Yes, if people aren't even willing to earmark the virtual memory at malloc time, they certainly wouldn't be willing to earmark it at program startup time.
Of course, some (rare) people are willing to earmark at malloc time (they turn off overcommit), and some of them would probably appreciate being able to earmark it at startup time. I have seen that done with user space memory allocators: the program at startup time (or other convenient decision point) gets from the kernel a large enough allocation of virtual memory for its future needs, then suballocates from that.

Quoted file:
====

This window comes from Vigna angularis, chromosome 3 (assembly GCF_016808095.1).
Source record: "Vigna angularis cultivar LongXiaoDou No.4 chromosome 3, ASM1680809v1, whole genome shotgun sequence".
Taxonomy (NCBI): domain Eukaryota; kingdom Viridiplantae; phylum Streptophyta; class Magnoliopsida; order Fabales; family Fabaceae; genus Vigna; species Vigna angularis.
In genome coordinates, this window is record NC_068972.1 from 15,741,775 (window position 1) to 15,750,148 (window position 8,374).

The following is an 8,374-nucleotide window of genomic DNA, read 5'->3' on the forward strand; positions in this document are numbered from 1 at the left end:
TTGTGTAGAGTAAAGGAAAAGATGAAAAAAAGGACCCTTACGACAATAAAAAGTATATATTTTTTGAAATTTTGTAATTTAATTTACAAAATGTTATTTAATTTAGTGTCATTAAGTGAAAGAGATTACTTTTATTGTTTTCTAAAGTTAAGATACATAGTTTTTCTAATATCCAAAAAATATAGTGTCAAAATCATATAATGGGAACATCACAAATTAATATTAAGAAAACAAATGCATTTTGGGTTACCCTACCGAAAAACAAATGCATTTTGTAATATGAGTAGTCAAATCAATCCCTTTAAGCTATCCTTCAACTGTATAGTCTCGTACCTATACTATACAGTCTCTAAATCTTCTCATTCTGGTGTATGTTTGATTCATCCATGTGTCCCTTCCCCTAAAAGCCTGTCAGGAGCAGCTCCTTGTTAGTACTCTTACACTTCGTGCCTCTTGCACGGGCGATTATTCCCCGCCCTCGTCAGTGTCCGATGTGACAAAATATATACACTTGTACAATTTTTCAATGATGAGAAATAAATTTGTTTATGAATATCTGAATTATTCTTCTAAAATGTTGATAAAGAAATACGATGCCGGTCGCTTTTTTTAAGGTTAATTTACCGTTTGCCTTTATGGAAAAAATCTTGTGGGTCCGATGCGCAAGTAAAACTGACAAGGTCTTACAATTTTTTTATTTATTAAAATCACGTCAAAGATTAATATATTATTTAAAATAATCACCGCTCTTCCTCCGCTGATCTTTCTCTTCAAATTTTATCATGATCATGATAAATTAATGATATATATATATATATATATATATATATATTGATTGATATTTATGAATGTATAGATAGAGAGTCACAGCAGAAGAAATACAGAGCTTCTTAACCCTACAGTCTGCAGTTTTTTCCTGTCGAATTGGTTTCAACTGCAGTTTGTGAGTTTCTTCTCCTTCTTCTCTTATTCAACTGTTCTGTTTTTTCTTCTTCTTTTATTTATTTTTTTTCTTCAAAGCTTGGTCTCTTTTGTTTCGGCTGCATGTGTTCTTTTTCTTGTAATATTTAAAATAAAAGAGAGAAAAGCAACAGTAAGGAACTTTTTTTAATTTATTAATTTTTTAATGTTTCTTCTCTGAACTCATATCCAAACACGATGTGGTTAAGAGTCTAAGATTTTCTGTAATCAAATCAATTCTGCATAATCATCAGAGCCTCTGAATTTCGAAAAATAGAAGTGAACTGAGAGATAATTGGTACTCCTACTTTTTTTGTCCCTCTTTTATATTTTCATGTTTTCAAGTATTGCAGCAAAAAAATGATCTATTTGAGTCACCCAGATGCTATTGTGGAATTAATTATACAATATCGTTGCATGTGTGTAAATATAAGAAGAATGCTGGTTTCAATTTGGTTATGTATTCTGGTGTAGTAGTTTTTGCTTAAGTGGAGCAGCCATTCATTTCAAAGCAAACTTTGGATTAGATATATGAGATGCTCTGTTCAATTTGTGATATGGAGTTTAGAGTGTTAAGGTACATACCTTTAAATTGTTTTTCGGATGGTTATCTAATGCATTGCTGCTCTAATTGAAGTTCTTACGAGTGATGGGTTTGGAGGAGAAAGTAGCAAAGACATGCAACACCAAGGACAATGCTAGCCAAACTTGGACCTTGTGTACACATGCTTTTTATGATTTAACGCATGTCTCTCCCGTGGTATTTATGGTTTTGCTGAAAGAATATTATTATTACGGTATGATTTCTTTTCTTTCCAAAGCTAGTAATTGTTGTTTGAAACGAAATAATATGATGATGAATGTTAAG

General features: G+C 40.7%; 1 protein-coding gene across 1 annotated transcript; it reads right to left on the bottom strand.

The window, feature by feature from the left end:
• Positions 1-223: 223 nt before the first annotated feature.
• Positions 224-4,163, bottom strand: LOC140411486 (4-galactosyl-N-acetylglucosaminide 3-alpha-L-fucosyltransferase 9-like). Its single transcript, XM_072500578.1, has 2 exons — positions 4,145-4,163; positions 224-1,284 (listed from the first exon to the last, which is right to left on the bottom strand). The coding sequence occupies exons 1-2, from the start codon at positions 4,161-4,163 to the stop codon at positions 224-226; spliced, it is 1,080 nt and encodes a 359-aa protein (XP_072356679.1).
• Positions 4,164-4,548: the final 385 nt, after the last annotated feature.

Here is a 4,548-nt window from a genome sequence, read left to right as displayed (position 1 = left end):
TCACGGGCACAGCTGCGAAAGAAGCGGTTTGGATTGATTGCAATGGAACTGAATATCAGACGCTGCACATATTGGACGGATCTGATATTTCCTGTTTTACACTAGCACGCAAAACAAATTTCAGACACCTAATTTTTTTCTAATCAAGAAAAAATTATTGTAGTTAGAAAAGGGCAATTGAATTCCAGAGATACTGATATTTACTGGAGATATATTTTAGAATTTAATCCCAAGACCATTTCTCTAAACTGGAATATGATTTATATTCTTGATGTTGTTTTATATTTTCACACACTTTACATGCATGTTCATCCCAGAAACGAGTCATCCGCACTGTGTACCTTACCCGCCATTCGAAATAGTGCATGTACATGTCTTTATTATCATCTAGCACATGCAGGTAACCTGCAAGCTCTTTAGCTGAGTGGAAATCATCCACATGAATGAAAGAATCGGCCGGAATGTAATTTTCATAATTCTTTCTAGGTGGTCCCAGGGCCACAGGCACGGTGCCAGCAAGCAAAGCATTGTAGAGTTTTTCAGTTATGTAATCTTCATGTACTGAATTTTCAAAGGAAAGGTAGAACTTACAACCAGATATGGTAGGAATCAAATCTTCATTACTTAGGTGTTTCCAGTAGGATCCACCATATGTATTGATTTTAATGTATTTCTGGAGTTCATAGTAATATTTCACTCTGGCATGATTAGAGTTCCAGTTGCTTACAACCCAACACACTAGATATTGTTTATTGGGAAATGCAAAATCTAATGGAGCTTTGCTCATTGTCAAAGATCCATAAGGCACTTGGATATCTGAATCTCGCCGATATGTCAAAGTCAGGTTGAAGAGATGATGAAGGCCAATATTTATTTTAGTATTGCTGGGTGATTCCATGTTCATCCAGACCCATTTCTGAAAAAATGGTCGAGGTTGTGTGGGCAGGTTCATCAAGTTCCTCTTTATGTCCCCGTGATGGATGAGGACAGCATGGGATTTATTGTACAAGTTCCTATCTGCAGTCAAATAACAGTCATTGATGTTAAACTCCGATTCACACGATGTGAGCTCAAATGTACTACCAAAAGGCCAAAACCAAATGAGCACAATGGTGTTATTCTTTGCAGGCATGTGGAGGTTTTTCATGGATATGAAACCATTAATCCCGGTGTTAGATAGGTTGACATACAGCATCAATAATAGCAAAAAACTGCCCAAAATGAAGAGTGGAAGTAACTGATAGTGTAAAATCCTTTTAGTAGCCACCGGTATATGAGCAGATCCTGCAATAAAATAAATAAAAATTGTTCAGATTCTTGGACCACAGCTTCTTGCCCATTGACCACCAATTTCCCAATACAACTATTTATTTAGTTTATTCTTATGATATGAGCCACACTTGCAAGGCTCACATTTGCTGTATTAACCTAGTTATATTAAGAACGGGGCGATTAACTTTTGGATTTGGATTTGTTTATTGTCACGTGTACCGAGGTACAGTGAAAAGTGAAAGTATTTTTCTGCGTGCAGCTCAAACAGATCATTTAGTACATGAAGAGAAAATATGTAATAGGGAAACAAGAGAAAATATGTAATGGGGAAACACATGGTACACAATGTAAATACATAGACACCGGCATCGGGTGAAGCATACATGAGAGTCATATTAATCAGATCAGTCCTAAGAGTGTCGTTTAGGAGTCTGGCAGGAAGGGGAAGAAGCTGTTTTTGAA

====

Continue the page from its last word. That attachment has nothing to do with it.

This is orthogonal to eliminating the OOM killer. You do that by turning off overcommit. What this adds is that when your program fails randomly because of other processes' memory usage, it fails at startup in code designed to handle that eventuality instead of at some less convenient point where you're trying to allocate 80 bytes to build a string.
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